In the last half-century, the United States has endured three major drug epidemics. The first began in the 1970s, around the end of the Vietnam War when veterans returned home addicted to heroin. The death rate due to overdoses at that time was about 1 per 100,000 people. America’s second drug epidemic happened in the 1980 and 1990s with crack cocaine. The overdose death rate doubled to almost 2 per 100,000.
As terrible as they were, the devastation wreaked by those two epidemics pales in comparison with today’s opioid crisis. Fatal overdoses attributed to opioids alone now claim about 47,000 American lives a year — a rate of 14 per 100,000.
Meanwhile, alcohol use is linked to about 88,000 deaths in the U.S. each year — the death rate from alcohol stands at a towering 27 per 100,000.
Addiction, in other words, is a cunning and deadly disease, and it’s killing more of us than ever before.
While there has been an unprecedented level of hand-wringing and lip service paid to better address the opioid problem, our children, parents, friends, and neighbors continue to perish. One newly instituted solution — having emergency responders “start addiction treatment” at the scene of an overdose — is an example of a Hail Mary solution.
The state of New Jersey has enabled paramedics to offer buprenorphine (Suboxone) to patients after they reverse a near-fatal overdose. In a prepared statement, Dr. Shereef Elnahal, New Jersey’s health commissioner, said that buprenorphine “is a critical medication that doesn’t just bring folks into recovery — it can also dampen the devastating effects of opioid withdrawal.”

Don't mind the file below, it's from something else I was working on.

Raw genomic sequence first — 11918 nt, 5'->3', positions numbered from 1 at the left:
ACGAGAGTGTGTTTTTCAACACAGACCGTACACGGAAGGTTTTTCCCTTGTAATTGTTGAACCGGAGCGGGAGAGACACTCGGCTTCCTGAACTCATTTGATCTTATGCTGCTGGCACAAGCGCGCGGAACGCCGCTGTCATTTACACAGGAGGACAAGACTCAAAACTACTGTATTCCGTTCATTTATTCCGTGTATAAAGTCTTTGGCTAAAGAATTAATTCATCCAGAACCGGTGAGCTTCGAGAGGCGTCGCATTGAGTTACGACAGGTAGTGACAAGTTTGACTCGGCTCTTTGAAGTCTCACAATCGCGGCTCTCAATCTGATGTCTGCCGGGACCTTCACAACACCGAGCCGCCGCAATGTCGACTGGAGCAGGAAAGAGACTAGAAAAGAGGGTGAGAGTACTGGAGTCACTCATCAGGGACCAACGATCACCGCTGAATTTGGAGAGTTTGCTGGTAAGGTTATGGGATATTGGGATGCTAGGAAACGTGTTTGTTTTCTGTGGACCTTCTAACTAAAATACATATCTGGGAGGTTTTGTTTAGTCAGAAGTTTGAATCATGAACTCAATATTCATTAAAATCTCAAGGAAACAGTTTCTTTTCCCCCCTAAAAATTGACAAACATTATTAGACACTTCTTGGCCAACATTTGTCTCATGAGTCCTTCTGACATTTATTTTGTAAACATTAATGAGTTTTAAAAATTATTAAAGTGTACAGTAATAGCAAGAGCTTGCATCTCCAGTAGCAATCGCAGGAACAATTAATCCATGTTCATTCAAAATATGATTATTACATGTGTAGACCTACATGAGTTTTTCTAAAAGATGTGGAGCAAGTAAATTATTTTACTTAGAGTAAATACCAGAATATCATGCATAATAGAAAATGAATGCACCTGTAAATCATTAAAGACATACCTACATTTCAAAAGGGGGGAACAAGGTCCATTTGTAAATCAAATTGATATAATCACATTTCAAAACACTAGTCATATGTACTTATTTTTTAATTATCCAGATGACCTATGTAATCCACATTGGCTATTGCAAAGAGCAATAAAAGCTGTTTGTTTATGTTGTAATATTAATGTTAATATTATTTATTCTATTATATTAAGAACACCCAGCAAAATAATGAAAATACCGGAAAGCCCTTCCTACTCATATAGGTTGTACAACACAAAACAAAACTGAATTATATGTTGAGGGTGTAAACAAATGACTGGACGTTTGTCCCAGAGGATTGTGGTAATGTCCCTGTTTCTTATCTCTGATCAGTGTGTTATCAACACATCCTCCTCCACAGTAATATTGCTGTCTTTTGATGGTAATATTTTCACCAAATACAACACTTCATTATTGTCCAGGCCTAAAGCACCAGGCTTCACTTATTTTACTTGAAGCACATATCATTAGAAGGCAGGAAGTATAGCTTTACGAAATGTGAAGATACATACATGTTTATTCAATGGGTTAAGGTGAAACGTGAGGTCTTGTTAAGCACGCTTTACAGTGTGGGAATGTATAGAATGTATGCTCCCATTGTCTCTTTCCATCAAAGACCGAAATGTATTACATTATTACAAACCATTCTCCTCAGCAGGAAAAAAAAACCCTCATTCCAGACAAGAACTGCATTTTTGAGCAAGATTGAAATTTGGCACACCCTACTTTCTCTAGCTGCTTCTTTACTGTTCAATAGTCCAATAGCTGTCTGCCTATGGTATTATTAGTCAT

Dr. Dan Ciccarone, who studies heroin use and the opioid epidemic, told STAT that the New Jersey effort is “a potentially brilliant idea.”
As someone who has been in the addiction treatment, recovery, and research space for nearly 30 years, I believe that providing buprenorphine at the scene of an overdose is less a “brilliant idea” than a desperate measure. It is an admission that our addiction treatment industry is under-resourced, ineffective and, in its current state, incapable of addressing the opioid epidemic or any other addiction crisis.
Having first responders provide buprenorphine after an overdose rescue is well-intentioned but woefully insufficient. It’s tantamount to having emergency responders provide Prozac to a person they just pulled from the ledge of a 20-story building and then leaving him in the building.
Every state has laws that allow for emergency holds — admission to a hospital or psychiatric facility to assess one’s mental state — when individuals are a danger to themselves or others. There would be cause for professional negligence if an emergency responder or police officer rescued an individual from a game of Russian roulette, provided him or her with a dose of a psychiatric medication, and left the scene after wishing the individual well.